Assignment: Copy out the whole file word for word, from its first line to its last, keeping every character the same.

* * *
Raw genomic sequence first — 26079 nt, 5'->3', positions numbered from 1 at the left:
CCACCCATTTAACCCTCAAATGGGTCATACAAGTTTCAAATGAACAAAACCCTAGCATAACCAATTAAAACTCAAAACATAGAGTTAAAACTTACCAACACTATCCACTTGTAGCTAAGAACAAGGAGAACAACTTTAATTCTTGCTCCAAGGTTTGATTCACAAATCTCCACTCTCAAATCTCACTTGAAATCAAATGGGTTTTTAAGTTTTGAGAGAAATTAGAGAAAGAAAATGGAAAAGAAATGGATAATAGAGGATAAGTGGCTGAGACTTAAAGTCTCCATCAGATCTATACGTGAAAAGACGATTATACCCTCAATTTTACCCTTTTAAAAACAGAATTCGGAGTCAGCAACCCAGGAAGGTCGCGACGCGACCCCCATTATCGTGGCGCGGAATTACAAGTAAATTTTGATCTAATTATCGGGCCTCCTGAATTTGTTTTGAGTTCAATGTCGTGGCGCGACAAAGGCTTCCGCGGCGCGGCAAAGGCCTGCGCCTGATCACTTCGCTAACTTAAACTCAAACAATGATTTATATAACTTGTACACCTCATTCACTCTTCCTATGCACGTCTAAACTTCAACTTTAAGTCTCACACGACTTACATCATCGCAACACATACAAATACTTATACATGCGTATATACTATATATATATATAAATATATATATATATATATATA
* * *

Raw genomic sequence first — 26079 nt, 5'->3', positions numbered from 1 at the left:
CCACCCATTTAACCCTCAAATGGGTCATACAAGTTTCAAATGAACAAAACCCTAGCATAACCAATTAAAACTCAAAACATAGAGTTAAAACTTACCAACACTATCCACTTGTAGCTAAGAACAAGGAGAACAACTTTAATTCTTGCTCCAAGGTTTGATTCACAAATCTCCACTCTCAAATCTCACTTGAAATCAAATGGGTTTTTAAGTTTTGAGAGAAATTAGAGAAAGAAAATGGAAAAGAAATGGATAATAGAGGATAAGTGGCTGAGACTTAAAGTCTCCATCAGATCTATACGTGAAAAGACGATTATACCCTCAATTTTACCCTTTTAAAAACAGAATTCGGAGTCAGCAACCCAGGAAGGTCGCGACGCGACCCCCATTATCGTGGCGCGGAATTACAAGTAAATTTTGATCTAATTATCGGGCCTCCTGAATTTGTTTTGAGTTCAATGTCGTGGCGCGACAAAGGCTTCCGCGGCGCGGCAAAGGCCTGCGCCTGATCACTTCGCTAACTTAAACTCAAACAATGATTTATATAACTTGTACACCTCATTCACTCTTCCTATGCACGTCTAAACTTCAACTTTAAGTCTCACACGACTTACATCATCGCAACACATACAAATACTTATACATGCGTATATACTATATATATATATAAATATATATATATATATATATA